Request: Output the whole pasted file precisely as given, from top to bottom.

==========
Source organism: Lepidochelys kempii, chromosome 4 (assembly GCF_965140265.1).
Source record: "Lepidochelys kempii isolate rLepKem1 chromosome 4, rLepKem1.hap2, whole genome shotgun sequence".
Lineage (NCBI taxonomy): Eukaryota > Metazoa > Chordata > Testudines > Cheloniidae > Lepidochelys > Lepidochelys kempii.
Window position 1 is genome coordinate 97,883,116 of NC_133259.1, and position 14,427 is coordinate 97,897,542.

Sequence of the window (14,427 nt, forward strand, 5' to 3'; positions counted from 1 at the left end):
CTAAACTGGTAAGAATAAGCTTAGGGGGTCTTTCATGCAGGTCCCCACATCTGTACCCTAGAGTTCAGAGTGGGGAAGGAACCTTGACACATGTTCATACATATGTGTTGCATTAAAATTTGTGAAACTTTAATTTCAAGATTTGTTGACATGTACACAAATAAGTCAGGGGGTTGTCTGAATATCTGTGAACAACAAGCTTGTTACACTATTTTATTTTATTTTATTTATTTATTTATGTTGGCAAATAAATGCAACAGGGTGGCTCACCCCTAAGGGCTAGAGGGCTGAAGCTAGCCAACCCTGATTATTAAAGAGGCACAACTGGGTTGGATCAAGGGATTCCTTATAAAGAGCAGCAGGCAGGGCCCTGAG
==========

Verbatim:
Source organism: Lepidochelys kempii, chromosome 4 (assembly GCF_965140265.1).
Source record: "Lepidochelys kempii isolate rLepKem1 chromosome 4, rLepKem1.hap2, whole genome shotgun sequence".
Lineage (NCBI taxonomy): Eukaryota > Metazoa > Chordata > Testudines > Cheloniidae > Lepidochelys > Lepidochelys kempii.
Window position 1 is genome coordinate 97,883,116 of NC_133259.1, and position 14,427 is coordinate 97,897,542.

Sequence of the window (14,427 nt, forward strand, 5' to 3'; positions counted from 1 at the left end):
CTAAACTGGTAAGAATAAGCTTAGGGGGTCTTTCATGCAGGTCCCCACATCTGTACCCTAGAGTTCAGAGTGGGGAAGGAACCTTGACACATGTTCATACATATGTGTTGCATTAAAATTTGTGAAACTTTAATTTCAAGATTTGTTGACATGTACACAAATAAGTCAGGGGGTTGTCTGAATATCTGTGAACAACAAGCTTGTTACACTATTTTATTTTATTTTATTTATTTATTTATGTTGGCAAATAAATGCAACAGGGTGGCTCACCCCTAAGGGCTAGAGGGCTGAAGCTAGCCAACCCTGATTATTAAAGAGGCACAACTGGGTTGGATCAAGGGATTCCTTATAAAGAGCAGCAGGCAGGGCCCTGAG